One of the easiest ways to keep money in your wallet is by getting creative about how you use a few common items found around most homes. After all, just because something is marketed for use in one way, doesn't mean you can't use it in a multitude of other ways.
Here are a few new ideas for everyday items.
- Use mason jars to store small items -- crayons, buttons, screws in the garage, etc.
- Missing the lid to a mason jar? Parmesan cheese container lids will do the job.
- Use ice cube trays to store desk supplies on the top of your desk, or in your desk drawer.
- Use that old Rolodex to organize your gift cards.
- Use your address labels to "brand" your items -- books, staplers, tupperware, etc.
- Use an old decorative picture frame as a tray for the top of a dresser or a bathroom vanity. Place a piece of pretty construction paper on the tray for a finishing touch. This is a great way to keep the vanity/bathroom counter organized!
- When traveling, or in your purse, eliminate clunky bottles for nonprescription medication by popping the pills into a contact lens case.
- Use cereal containers as trash containers in your car.
- Put an empty laundry basket in the back of your car to make bringing stuff into the house that much easier.
- Put a serving tray on top of the (upside down) bucket, for an instant table. This is a great idea for the patio, the pool, or the beach!
- Use a cocktail shaker as an egg scrambler.
- Use holiday lights as night lights by putting them in a glass mason jar.
- Use clean, colorful shoelaces as gift ribbons.
- Shower caps make great shoe protectors when traveling. Put a pair of shoes in a shower cap, before putting them in your suitcase. This will keep your clothes from getting dirty from your shoes.
- Use a "Twister" game mat, as a birthday party table cloth.
- Use that hair straightener to get between the buttons on shirts where the iron won’t fit.
- A clear hair elastic binds (or a rubber band) keeps blooms together for a better arrangement in a wide-mouth vase. Stretch the elastic around the stems, then let the flowers fall naturally.
- Use lemons to remove tough food stains from plastic or light colored wood cutting boards. Squeeze the juice of one half a lemon on the board, let it sit for 20 minutes, and then rinse.
- Use paint strip/chip colors as place cards by folding the strip in half, writing the person's name on it, and placing it as a “tent” by their seat. Write the name on the strip that suggests that person's personality -- i.e. "delicate peach," etc.
- Put a large trash bag in the empty laundry basket (use clothes pins to hold the bag in place), and fill with ice. Now you have an instant ice cooler to keep your beverages cold!
- Use paper clips as (temporary) zipper pulls.
- Use those (re)peel window decals as drink markers. Your guests will know which drink is their drink, by their window decal. Peel off, and reuse at your next party!
- Wrap aluminum foil around the door knob when painting the door for easy clean up. This is easier than painters tape!
- Cut down on the amount of potting soil needed, by crumpling a plastic bag in the bottom of the deep pot, but don't cover the drainage hold.
- Spray your snow shovel (before shoveling the snow) with "Pam" cooking spray, and the snow will slide right off. Also spray inside your votive candle holders before lighting the candle. The dripped wax will slide right out.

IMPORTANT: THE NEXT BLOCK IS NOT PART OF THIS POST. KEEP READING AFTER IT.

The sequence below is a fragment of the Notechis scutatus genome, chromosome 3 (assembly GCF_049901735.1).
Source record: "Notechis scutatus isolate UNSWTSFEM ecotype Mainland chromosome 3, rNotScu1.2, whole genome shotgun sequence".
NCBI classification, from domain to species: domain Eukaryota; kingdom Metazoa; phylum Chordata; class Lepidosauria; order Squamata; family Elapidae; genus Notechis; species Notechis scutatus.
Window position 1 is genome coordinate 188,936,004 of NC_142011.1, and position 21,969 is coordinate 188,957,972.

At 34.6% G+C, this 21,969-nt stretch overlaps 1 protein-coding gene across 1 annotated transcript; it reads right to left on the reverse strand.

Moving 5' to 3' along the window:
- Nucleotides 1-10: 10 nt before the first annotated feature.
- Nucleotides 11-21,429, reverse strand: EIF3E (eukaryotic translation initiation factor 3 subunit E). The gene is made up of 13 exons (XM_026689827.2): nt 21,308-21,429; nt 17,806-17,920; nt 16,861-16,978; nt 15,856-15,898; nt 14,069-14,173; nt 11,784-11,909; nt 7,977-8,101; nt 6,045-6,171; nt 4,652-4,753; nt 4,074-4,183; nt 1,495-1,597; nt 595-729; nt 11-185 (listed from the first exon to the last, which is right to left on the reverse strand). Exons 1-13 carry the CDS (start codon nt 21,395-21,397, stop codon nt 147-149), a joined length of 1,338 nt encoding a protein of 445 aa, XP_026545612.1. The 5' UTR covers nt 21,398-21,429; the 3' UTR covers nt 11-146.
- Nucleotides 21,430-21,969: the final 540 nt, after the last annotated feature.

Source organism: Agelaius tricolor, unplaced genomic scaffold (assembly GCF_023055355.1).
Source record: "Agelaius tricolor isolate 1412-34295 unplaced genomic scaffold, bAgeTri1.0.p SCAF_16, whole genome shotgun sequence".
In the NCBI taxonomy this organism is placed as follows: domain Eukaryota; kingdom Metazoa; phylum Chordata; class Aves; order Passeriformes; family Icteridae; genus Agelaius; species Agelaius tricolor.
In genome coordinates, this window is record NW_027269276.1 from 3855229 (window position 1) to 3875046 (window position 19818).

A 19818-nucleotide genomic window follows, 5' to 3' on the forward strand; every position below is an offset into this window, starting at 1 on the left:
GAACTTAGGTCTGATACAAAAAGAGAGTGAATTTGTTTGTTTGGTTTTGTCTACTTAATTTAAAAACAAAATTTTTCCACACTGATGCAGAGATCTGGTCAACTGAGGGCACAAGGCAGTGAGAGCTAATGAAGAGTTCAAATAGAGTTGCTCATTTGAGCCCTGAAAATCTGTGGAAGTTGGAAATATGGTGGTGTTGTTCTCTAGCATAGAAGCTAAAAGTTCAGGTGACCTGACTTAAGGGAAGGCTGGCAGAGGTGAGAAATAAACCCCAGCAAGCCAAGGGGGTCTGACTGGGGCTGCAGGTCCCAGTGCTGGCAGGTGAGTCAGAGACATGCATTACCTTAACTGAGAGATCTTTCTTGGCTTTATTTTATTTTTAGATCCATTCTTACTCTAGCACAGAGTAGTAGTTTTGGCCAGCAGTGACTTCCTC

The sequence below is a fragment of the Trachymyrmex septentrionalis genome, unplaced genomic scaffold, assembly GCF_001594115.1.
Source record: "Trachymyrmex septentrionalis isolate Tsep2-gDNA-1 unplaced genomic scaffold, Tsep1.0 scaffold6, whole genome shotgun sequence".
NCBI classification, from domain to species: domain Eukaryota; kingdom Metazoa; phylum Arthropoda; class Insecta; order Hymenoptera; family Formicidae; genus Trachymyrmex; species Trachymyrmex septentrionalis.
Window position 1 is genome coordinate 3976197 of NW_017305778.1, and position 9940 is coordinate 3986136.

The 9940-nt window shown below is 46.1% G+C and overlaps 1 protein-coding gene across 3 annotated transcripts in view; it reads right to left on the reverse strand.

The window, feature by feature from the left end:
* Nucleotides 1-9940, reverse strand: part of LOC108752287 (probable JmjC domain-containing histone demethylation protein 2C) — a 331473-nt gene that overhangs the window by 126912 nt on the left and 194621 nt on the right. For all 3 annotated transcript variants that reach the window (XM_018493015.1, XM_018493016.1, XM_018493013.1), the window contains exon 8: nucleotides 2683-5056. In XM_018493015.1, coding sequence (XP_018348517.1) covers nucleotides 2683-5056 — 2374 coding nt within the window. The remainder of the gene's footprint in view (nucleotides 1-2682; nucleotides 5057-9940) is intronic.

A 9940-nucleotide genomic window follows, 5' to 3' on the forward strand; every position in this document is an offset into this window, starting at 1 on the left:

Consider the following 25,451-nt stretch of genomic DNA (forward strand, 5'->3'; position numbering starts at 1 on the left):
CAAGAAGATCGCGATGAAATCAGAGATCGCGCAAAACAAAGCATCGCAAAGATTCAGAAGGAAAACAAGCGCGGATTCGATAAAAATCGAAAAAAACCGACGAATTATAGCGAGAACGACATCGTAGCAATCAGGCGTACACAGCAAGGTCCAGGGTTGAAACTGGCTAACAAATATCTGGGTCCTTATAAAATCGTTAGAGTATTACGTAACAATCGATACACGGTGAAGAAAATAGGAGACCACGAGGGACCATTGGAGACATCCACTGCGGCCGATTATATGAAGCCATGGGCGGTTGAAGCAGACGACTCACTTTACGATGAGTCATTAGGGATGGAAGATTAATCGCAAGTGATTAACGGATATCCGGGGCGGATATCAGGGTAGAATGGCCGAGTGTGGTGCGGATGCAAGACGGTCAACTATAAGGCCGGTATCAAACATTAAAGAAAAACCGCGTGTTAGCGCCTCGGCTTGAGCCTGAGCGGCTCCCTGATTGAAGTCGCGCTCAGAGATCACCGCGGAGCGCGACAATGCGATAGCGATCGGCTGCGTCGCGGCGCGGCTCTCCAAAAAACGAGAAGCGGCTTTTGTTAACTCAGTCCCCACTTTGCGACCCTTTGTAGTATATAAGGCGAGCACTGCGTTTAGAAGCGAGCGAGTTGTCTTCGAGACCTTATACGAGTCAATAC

Rubber bands and clothes pins are two items that seem to be bountiful in most homes. Here are some great ways to make use of these easily-found items.
Resourceful Rubber Bands
- Put rubber bands around your glasses for an instant grip.
- Use rubber bands as jar openers -- if you can't open that nail polish jar, wrap a rubber band around the handle and presto!
- Wrap a rubber band around the TV remote to keep it from sliding off the table, or from scratching the table.
- Use a rubber band as a pencil or pen grip.
- Wrap a rubber band around the top of a cooking spoon, just above the rim of the bowl, and the spoon won't slide into the (cake/cookie batter) mix.
- Use rubber bands to make interesting and fun Easter Egg designs. Wrap several rubber bands (gently) around the egg before you dip it into the egg dye.
- Limit amount of soap dispensed by wrapping a rubber band around the neck of the pump. This is great for little hands that love the foam soap!
Creative Clothes Pins
- Use clothes pins to keep napkins from blowing away at picnics.
- Keep your cookbooks open by using a clothes pin on each side.
- Write the name of each of your family member on a clothes pin and clip to their towel for easy identification.
- Keep that trash bag in place by putting a clothespin on it and the garbage can.
- Clothes pins make great organizers for teachers -- write the name of the subject, day of the week, etc. on the clothes pin and clip to the appropriate stack of papers.
- Help your elementary age child know what he/she is going to wear during the week by writing the day of the week (Monday, Tuesday, etc), on a clothespin, and clipping the clothespin to the hanger.
- String a wire/rope across the wall, and use clothes pins to hang your child's artwork. This way the artwork can be easily changed.
- Write each of your children's name on a clothes pin, and put the appropriate clothes pin on the appropriate chores chart.
- Use a fun, colorful clothes pin to hold the gift tag on a present.
Do you have an idea for how an everyday item can be reused in a frugal-friendly way? Share your idea by leaving a comment!
This post was written by Kimberly Schmit, a Data Information Specialist at Colorado PERA. Would you like to submit a guest post to The Dime Colorado? Send us an email at firstname.lastname@example.org.